U.S. to Renegotiate Arms Control Rule for Hacking Tools


The Obama administration plans to renegotiate portions of an international arms control arrangement so it’s simpler to export tools related to hacking and surveillance software, since those technologies are also used to secure computer networks, a lawmaker says.

The rare reconsideration of a rule agreed to in 2013 by 41 countries is set to be included on a December agenda by the United States. It makes room to more precisely draft ways to control the spread of such hacking tools without the unintended negative consequences for national cybersecurity and research that industry groups and lawmakers have complained about for months.

As one of those 41 member countries of the 1996 Wassenaar Arrangement, which governs the highly technical world of export controls for arms and certain technologies, the United States agreed to restrict tools related to cyber “intrusion software” that could fall into the hands of repressive regimes.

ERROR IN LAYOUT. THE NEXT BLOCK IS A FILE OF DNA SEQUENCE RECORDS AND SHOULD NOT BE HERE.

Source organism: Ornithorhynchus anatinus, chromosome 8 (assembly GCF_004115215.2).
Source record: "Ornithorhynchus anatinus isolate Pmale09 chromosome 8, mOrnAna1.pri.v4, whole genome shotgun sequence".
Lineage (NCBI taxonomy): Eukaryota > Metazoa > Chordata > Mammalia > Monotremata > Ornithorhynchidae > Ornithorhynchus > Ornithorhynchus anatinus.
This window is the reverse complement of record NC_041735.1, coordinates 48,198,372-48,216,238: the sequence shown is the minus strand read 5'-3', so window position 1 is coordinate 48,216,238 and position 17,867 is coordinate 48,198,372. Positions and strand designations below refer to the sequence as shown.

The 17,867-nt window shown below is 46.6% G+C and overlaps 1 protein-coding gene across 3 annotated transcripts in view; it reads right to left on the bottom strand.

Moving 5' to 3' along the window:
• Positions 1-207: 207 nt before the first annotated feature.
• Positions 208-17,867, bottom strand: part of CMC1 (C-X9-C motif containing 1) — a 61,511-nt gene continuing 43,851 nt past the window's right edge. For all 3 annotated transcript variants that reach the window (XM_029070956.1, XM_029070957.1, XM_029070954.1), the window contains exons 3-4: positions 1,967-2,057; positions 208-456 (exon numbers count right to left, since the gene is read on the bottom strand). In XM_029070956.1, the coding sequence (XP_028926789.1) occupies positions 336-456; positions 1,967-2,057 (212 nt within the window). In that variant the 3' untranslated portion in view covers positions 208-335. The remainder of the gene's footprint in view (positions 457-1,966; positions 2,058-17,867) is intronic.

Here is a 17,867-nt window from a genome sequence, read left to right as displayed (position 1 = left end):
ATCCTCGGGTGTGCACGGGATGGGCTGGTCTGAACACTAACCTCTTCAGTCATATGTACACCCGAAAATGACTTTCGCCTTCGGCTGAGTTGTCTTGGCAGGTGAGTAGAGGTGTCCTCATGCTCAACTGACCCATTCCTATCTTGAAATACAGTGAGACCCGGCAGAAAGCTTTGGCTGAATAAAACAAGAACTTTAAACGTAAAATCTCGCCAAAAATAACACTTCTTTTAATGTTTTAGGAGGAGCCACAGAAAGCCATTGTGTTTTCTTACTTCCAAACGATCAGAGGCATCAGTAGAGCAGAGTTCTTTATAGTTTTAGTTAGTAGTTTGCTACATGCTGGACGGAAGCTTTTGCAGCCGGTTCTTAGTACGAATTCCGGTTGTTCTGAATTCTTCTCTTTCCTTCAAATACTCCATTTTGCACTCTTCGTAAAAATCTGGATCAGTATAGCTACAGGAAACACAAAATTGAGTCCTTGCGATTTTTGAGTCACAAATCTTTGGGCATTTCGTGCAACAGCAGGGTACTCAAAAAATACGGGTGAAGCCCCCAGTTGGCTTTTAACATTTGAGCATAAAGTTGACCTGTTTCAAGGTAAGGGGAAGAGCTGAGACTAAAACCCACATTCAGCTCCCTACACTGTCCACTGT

On Monday, the cochairman of the Congressional Cybersecurity Caucus, Rep. Jim Langevin, D-R.I., issued a statement revealing the administration’s decision to ensure that countries discuss the removal of language that would broadly sweep up research tools and technology used to create or otherwise support hacking and surveillance software.

“International cybersecurity policy is a new domain, and it is vital that we work together in order to protect our networks from the many threats they face,” Langevin said, applauding the effort thus far.

The White House has said it supports making cyberintrusion tools available overseas for legitimate cybersecurity activities. The White House referred questions Monday to the State and Commerce departments, neither of which responded to requests for comment.

Efforts to come up with a workable U.S. rule have highlighted the difficulty of applying the export controls restricting physical items to a virtual world that relies on the free flow of information for network security. Many companies operate in multiple countries and routinely employ foreign nationals who test their own corporate networks across borders.

In May the U.S. Commerce Department’s Bureau of Industry and Security proposed denying the transfer of offensive tools — defined as software that uses “zero-day” exploits, or unpatched new vulnerabilities, and “rootkit” abilities that allow a person administrator-level access to a system.

But in the cyberworld, testing a network often requires determining first how to exploit it and attempting to do so.